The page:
Justin Palmer (email@example.com)
Tue, 6 Apr 1999 19:05:21 +0100
In message <firstname.lastname@example.org>, Paul Fields
>For example, some of the monuments found near the
>>Pyramids consist of blocks weighing an estimated 100 - 200 tons.
>> Our most powerful crane can - according to Hancock, with several
>>weeks preparation and a team of skilled engineering assistants - lift
>>about 200 tons.
>> Kinda makes the "thousands of slaves and wooden A-frames" theory
>>look a bit silly, doesn't it? ^_^
>Actually you wouldn't move a 100 to 200 ton block like that,
>hell, even a crane to move that would be hell to move in the
>desert. But if they just dug down to, or up to where the rock
>should be lain, then used a roller system, and not a crane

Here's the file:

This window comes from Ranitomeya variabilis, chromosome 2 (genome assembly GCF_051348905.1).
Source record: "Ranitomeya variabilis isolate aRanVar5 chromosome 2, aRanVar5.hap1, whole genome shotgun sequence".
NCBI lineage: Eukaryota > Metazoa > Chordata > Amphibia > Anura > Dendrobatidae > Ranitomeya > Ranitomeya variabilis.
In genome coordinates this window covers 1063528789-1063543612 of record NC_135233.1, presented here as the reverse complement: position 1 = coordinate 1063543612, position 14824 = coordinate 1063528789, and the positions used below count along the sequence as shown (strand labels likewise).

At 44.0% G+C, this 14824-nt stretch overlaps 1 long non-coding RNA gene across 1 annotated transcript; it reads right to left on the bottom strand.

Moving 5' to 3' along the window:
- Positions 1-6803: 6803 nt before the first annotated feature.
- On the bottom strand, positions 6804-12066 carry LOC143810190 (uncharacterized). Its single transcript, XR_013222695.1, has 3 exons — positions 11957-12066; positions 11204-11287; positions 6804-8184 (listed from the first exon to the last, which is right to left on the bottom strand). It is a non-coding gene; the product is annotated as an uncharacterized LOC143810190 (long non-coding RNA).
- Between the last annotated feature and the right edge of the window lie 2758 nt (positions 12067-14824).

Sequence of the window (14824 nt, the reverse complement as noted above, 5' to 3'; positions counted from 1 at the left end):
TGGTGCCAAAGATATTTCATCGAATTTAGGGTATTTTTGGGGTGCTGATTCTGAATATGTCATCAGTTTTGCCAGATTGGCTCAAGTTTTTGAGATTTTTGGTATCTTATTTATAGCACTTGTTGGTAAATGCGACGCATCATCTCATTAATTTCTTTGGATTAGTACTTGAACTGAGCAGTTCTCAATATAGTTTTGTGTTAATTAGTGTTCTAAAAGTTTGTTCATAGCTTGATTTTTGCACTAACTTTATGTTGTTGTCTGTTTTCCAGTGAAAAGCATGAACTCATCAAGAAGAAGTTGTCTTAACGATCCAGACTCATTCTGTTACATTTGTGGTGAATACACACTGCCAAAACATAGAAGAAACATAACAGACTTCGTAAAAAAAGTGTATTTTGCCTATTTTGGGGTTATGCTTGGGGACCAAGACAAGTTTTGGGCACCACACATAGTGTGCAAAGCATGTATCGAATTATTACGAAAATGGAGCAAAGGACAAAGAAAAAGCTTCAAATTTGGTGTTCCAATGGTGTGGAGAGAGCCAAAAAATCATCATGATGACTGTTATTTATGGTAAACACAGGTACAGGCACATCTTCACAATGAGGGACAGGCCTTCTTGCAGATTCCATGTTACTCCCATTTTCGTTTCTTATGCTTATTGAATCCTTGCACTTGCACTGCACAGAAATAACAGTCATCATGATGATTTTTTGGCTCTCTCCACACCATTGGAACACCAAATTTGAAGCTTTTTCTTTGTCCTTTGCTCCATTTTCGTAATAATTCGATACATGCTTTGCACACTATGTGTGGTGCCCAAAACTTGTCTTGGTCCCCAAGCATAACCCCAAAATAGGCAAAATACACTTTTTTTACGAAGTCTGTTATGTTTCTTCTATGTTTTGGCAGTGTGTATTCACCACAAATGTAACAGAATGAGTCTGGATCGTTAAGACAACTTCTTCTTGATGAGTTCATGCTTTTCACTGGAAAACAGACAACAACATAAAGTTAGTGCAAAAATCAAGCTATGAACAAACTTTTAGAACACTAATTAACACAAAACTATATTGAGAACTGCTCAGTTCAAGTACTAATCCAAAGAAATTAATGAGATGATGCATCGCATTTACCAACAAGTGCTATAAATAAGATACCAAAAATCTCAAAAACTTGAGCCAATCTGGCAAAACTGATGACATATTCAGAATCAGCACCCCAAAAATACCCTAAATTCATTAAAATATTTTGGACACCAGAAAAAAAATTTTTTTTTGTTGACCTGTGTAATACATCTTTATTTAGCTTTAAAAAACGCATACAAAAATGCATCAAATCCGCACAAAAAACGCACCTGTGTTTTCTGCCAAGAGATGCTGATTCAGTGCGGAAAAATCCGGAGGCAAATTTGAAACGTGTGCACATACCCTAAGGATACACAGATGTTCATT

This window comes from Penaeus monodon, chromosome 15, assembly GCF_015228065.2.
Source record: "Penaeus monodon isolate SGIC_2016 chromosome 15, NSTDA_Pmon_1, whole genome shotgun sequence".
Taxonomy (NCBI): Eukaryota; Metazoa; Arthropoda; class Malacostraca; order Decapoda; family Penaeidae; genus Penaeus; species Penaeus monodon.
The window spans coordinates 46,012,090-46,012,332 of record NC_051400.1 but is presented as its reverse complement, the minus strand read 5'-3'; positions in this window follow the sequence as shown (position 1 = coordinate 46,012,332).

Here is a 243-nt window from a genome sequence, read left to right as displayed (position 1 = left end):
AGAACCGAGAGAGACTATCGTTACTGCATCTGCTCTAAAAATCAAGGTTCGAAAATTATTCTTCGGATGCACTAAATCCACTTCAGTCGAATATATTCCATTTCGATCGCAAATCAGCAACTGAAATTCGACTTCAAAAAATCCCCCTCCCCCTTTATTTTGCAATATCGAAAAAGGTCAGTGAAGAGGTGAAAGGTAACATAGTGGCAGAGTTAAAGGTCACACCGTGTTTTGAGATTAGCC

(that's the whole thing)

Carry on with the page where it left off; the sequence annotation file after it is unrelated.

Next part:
>you can move much more weight. Other scientists(chemists)
>believe the rocks were poured into place.
>If brute force isn't working for you, you aren't using enough
>50,000 slaves can make a lot of brute force.
And someone else thought that not nearly that many people
worked on the pyramids...
...and so on...
...and so on...
...like I said, I'm not sure I believe Hancock, but I do believe
that his theories are interesting. This is way off topic, and I don't
know enough myself about the conventional theories of Pyramid building
to argue for or against. Just thought it might have been of interest,
given some of the comments about relics made on the ML...
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